Document Detail


Signaling pathways in cardiac myocyte hypertrophy.
MedLine Citation:
PMID:  9405163     Owner:  NLM     Status:  MEDLINE    
Abstract/OtherAbstract:
When a heart responds to increased workload it does so by hypertrophy. This is characterized by an increase in cell size in the absence of cell division, and is accompanied by distinct qualitative and quantitative changes in gene expression. The use of cardiomyocytes in cell culture has identified, besides mechanical loading, a range of substances, such as cytokines, growth factors, catecholamines, vasoactive peptides and hormones, involved in mediating cardiac myocyte hypertrophy, and has enabled the molecular dissection of the pathways involved in signal transduction. Many different pathways are activated in response to different hypertrophic stimuli, and a growing number of crosslinks are being characterized between these pathways. Recent evidence suggests a central role for Ras in transmitting signals from G-protein coupled receptors, from growth factor receptors and from cytokine receptors not only down the Raf-MEK-ERK pathway to the nucleus, but also to various other cytosolic effectors. The evaluation of distinct morphological phenotypes, together with biochemical data on gene regulation, suggests that interactions between different signaling pathways take place. Each stimulus provokes a typical cellular phenotype and different stimuli may act alone or in concert in a synergistic, antagonistic or permissive manner. Consequently, hypertrophy of cultured cardiomyocytes cannot simply be characterized as the reversal to the fetal gene expression program. Thus, hypertrophic growth of the heart may similarly be the result of a complex combinatorial action of various stimuli, which may also lead to different morphological and biochemical phenotypes with distinct physiological properties.
Authors:
M A Hefti; B A Harder; H M Eppenberger; M C Schaub
Related Documents :
22688013 - Inflammatory cytokines in vitro production are associated with ala16val superoxide dism...
19192253 - Defining macropinocytosis.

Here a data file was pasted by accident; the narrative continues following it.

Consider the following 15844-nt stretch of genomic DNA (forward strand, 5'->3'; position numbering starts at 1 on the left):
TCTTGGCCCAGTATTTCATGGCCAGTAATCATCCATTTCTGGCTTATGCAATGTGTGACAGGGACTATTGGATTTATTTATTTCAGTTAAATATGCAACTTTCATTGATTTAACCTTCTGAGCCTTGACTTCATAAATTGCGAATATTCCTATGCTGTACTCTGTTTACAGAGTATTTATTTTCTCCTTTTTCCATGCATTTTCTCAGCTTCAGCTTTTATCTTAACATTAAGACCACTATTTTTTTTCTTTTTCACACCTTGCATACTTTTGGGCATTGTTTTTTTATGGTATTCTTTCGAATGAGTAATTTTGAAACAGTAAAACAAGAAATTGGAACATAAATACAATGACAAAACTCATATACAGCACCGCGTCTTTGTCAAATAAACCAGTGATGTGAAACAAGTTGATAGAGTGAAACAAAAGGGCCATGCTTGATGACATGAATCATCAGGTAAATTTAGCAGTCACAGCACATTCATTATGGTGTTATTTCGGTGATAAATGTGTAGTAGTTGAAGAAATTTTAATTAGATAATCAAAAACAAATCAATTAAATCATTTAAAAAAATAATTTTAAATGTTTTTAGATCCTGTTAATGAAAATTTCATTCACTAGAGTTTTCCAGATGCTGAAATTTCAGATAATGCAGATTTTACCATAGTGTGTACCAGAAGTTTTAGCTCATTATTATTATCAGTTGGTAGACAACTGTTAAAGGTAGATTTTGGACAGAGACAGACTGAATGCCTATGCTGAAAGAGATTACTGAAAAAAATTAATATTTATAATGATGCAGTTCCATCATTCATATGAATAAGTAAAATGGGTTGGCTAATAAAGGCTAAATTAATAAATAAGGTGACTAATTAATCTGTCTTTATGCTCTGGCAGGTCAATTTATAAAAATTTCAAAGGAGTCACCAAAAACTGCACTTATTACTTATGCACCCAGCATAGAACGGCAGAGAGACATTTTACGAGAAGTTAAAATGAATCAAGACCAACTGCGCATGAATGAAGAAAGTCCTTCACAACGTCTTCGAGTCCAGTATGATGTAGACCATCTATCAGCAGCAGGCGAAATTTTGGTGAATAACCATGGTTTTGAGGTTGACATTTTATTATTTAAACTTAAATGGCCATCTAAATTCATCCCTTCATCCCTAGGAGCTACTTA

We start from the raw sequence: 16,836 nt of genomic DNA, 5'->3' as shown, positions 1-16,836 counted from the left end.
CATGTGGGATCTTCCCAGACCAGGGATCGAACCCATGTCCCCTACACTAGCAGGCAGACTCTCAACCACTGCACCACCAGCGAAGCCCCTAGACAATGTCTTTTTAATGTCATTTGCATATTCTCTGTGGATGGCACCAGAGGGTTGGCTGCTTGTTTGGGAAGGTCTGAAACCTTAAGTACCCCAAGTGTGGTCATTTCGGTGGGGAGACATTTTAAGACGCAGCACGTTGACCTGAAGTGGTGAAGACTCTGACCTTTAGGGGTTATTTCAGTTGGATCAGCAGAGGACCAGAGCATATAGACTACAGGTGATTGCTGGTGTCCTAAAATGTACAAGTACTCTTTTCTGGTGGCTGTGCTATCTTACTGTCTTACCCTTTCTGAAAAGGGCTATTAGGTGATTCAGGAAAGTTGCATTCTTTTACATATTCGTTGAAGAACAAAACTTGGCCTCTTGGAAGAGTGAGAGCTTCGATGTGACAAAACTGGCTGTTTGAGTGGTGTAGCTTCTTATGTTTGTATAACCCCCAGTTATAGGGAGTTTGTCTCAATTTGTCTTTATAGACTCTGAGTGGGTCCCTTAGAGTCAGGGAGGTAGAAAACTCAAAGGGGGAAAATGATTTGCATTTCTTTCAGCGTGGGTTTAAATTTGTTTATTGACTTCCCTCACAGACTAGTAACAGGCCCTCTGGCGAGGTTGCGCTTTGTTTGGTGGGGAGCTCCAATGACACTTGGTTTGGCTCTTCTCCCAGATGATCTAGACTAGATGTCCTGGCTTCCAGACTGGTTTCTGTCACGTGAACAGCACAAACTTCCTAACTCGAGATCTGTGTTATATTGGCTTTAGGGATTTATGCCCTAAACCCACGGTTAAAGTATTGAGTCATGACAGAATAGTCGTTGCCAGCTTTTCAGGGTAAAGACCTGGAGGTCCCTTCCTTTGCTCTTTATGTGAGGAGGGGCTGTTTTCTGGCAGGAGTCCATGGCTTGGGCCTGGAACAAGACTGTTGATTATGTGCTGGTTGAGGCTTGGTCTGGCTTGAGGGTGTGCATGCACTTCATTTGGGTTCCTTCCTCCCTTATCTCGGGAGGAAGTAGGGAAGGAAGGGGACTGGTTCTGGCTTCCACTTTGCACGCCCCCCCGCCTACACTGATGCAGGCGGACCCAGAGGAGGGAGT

20002303 - Generation of cellular immune responses to hcv ns5 protein through in vivo activation o...
Publication Detail:
Type:  Journal Article; Research Support, Non-U.S. Gov't; Review    
Journal Detail:
Title:  Journal of molecular and cellular cardiology     Volume:  29     ISSN:  0022-2828     ISO Abbreviation:  J. Mol. Cell. Cardiol.     Publication Date:  1997 Nov 
Date Detail:
Created Date:  1998-02-23     Completed Date:  1998-02-23     Revised Date:  2007-11-15    
Medline Journal Info:
Nlm Unique ID:  0262322     Medline TA:  J Mol Cell Cardiol     Country:  ENGLAND    
Other Details:
Languages:  eng     Pagination:  2873-92     Citation Subset:  IM; S    
Copyright Information:
Copyright 1997 Academic Press Limited.
Affiliation:
Institute of Pharmacology, University of Zurich, Zurich, CH-8057, Switzerland.
Export Citation:
APA/MLA Format     Download EndNote     Download BibTex
MeSH Terms
Descriptor/Qualifier:
Animals
Calcium-Calmodulin-Dependent Protein Kinases / physiology
Cardiomegaly / pathology,  physiopathology*
Cells, Cultured
GTP-Binding Proteins / physiology
Growth Substances / physiology
Humans
Signal Transduction / physiology*
Stress, Mechanical
ras Proteins / physiology
Chemical
Reg. No./Substance:
0/Growth Substances; EC 2.7.11.17/Calcium-Calmodulin-Dependent Protein Kinases; EC 3.6.1.-/GTP-Binding Proteins; EC 3.6.5.2/ras Proteins

From MEDLINE®/PubMed®, a database of the U.S. National Library of Medicine


Previous Document:  Phosphatidic acid: a potential signal transducer for cardiac hypertrophy.
Next Document:  Molecular mechanisms of angiotensin II in modulating cardiac function: intracardiac effects and sign...